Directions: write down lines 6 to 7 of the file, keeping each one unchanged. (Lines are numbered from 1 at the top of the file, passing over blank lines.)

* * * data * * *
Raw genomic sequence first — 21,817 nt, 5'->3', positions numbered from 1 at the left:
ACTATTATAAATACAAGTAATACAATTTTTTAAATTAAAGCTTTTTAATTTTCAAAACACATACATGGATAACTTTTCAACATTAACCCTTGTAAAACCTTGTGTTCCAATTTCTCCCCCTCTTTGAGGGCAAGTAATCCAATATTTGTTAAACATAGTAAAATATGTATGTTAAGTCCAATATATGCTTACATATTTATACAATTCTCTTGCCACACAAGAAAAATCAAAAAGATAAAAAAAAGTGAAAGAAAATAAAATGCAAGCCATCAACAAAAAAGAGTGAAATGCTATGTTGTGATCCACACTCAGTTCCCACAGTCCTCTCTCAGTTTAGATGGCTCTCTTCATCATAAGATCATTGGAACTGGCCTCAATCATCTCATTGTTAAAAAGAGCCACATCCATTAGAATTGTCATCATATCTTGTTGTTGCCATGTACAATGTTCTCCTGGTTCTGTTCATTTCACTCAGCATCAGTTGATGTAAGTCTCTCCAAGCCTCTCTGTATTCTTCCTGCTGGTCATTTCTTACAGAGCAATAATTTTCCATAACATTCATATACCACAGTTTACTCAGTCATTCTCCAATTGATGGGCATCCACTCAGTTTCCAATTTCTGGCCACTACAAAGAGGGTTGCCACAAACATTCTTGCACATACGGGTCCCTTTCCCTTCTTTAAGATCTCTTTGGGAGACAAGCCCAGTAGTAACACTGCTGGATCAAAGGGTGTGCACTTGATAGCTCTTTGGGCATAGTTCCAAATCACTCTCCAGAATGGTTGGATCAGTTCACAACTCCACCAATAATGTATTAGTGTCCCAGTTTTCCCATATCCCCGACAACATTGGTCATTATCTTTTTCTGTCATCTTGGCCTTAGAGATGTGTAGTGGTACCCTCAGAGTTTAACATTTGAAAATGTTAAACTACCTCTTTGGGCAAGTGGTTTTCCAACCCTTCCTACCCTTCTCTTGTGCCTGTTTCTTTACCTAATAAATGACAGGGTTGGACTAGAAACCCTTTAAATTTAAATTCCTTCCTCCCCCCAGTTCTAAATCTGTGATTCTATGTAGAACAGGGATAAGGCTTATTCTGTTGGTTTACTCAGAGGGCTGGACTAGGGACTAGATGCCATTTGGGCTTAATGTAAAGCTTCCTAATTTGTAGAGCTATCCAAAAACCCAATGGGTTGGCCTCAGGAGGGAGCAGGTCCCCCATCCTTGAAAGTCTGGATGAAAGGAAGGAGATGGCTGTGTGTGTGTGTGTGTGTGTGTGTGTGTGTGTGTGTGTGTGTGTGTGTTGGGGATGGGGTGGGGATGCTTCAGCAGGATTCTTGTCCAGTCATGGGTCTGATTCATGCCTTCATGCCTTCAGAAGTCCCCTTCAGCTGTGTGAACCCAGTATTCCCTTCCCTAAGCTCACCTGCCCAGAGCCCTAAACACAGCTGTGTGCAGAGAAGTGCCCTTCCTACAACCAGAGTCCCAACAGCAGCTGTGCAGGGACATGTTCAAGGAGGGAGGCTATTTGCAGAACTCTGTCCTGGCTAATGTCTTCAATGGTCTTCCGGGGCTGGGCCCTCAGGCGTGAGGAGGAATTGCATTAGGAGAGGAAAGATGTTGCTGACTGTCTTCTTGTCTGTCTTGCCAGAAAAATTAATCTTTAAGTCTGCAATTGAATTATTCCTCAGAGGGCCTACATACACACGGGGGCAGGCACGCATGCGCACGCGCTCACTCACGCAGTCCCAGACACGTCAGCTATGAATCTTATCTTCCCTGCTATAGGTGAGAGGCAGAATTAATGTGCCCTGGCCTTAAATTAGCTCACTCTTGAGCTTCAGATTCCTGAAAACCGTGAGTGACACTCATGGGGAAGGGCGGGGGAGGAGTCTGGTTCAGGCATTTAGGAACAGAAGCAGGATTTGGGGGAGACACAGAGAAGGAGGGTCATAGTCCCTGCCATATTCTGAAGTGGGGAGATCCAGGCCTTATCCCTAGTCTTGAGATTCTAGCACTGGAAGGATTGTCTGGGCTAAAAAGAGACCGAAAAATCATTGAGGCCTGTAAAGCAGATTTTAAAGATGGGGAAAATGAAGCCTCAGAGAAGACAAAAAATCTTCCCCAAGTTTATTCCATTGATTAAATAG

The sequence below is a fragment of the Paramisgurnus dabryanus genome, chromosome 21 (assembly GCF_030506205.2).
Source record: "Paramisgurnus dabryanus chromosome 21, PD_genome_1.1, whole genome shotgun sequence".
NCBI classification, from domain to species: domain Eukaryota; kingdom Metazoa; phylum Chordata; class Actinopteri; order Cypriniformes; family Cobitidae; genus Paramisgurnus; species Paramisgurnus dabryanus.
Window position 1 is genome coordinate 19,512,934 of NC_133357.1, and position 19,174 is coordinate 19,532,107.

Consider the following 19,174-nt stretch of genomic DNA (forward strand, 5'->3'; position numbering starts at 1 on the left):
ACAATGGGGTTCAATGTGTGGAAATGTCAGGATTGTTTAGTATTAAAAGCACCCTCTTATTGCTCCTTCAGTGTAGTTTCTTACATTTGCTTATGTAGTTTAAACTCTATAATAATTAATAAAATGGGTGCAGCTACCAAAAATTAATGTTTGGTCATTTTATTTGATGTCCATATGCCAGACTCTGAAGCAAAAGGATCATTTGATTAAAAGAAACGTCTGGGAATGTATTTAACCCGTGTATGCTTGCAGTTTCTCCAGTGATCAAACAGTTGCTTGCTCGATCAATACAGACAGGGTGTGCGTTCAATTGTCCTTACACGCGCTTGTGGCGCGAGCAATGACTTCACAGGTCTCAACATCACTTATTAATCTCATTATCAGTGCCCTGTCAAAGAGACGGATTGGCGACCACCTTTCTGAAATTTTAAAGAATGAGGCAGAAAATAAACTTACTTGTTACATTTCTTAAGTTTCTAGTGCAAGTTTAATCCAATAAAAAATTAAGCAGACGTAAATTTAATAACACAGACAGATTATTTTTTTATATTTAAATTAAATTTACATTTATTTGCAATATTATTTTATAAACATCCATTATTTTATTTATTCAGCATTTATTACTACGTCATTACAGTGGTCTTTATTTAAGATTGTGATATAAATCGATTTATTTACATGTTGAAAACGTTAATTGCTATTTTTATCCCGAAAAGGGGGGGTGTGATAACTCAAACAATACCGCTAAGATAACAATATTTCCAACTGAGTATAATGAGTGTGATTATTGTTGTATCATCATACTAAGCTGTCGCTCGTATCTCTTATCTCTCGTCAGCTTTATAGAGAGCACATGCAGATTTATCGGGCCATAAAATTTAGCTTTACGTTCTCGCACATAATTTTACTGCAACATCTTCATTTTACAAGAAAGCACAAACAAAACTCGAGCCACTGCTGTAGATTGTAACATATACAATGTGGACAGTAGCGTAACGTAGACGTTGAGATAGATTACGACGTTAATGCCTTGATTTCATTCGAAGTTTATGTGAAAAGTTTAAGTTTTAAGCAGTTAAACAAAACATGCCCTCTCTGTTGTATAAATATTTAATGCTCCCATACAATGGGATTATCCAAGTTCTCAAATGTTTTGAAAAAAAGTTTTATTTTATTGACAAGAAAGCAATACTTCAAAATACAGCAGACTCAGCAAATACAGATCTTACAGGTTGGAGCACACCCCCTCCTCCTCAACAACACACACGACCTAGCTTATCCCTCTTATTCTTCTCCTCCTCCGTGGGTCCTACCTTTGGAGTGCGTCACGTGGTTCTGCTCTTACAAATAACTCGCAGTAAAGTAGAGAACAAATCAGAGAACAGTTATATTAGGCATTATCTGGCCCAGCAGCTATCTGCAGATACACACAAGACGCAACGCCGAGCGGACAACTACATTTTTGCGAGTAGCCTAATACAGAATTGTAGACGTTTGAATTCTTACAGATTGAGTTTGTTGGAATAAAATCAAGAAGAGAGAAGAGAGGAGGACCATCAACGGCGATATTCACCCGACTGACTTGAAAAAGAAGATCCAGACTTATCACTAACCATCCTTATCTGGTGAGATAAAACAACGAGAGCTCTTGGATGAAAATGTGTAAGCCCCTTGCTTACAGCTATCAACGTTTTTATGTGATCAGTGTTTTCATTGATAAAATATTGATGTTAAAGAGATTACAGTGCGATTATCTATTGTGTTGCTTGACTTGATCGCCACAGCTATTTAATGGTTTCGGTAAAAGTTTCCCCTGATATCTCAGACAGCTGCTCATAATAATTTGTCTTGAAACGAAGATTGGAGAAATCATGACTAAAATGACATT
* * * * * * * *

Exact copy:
Window position 1 is genome coordinate 19,512,934 of NC_133357.1, and position 19,174 is coordinate 19,532,107.

Consider the following 19,174-nt stretch of genomic DNA (forward strand, 5'->3'; position numbering starts at 1 on the left):